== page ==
A British diver thought he and his American girlfriend would be eaten alive by sharks as they spent a night floating over Australia's Great Barrier Reef, a newspaper reported Sunday.

Dick Neely, 38, and Alison Dalton, 40, were plucked by a helicopter from the ocean Saturday off the eastern coast after an overnight air search.

The couple tied their wetsuits together and huddled to share body heat during 19 hours adrift in 75-degree waters, Neely told Britain's Sunday Mirror newspaper in a paid interview.

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"I truly thought we were going to die. Sharks were on our mind the entire time, but neither of us mentioned the 's' word," Neely was quoted as saying.

"We just had to stay positive and calm to help each other through the ordeal and not think about being eaten alive."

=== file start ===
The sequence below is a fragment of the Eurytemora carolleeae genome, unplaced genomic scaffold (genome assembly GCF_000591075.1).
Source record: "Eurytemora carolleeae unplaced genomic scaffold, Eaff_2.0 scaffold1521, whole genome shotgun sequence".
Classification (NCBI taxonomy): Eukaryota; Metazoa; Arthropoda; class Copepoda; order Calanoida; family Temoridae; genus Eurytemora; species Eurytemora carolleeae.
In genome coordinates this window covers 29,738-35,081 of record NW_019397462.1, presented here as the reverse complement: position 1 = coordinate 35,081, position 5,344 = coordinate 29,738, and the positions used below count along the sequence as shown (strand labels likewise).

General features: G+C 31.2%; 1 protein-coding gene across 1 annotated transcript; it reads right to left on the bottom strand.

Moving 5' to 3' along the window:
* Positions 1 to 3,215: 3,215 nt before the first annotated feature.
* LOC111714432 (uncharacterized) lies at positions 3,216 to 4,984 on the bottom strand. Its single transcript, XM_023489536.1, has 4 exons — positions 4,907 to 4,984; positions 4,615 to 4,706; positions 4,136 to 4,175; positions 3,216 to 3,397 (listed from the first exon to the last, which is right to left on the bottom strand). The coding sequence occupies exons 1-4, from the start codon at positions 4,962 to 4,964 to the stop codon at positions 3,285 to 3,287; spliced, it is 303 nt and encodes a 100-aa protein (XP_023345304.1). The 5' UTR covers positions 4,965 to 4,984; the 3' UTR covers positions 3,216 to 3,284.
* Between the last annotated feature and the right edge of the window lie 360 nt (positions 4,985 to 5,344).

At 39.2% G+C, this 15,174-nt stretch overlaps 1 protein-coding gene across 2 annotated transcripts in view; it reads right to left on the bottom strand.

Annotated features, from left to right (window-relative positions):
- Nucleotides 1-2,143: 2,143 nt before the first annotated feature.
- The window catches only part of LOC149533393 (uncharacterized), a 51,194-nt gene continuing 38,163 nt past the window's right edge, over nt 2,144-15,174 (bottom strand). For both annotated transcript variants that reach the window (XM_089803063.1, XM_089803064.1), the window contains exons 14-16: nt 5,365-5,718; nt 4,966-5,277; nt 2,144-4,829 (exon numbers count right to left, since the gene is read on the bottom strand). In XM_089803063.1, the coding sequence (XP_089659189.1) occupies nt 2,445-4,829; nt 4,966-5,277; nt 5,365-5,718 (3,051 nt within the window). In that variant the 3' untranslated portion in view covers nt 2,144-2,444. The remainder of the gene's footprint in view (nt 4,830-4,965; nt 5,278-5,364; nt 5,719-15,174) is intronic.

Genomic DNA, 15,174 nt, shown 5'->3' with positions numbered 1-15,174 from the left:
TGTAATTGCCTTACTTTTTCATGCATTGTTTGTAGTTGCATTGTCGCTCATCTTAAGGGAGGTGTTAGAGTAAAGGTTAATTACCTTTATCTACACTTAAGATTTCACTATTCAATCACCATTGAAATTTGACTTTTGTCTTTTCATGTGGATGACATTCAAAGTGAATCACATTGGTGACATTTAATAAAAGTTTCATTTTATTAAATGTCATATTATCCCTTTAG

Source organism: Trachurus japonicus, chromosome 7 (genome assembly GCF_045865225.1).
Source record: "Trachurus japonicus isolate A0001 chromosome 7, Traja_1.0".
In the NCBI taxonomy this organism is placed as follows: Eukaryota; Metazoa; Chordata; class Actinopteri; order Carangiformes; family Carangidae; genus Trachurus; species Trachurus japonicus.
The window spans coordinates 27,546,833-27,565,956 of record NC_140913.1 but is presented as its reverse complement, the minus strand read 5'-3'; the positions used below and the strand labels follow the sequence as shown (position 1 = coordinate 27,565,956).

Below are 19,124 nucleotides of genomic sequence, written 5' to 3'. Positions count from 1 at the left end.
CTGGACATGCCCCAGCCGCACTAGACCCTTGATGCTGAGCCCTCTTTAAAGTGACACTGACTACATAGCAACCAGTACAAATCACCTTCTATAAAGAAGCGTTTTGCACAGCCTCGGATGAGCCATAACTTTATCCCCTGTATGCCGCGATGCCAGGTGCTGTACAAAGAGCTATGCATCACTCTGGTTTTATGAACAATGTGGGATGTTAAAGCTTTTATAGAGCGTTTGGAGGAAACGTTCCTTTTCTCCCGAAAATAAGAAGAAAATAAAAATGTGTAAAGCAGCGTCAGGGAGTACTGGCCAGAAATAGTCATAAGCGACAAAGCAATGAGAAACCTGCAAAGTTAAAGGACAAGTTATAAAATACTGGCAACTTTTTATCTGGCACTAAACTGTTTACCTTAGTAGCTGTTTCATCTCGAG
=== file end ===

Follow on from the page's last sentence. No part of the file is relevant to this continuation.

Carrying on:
The Sunday Mirror said Neely is from Swaffham, Norfolk, but recently lived on a boat off Phuket, Thailand, where he worked as a diving instructor.

Dalton, his girlfriend of nine months, is a qualified dive master from Sacramento, California, where she runs a bar, it said.

"I think we saved each other's lives," Dalton said. "This terrible experience had definitely brought us closer together."

The pair became lost Friday afternoon when they resurfaced after diving on a reef and found themselves 200 yards from their chartered dive boat and out of sight of its crew.

A rescue helicopter pilot who winched the couple from the ocean said Sunday they were in good humor when rescued.

"Considering they were out there for 19 hours, they were in very good spirits when they got back," David Williams told Australia's Network Seven television. "They were cracking quite a few jokes about their ordeal."

Safety standards for recreational dive boat operators on the Great Barrier Reef were heightened after 1998 when a crew accidentally left behind American tourists Tom and Eileen Lonergan. The married couple are believed to have drowned or been eaten by sharks.

Neely said his shark fears were heightened by having seen the 2003 movie based on the Lonergan tragedy, "Open Water."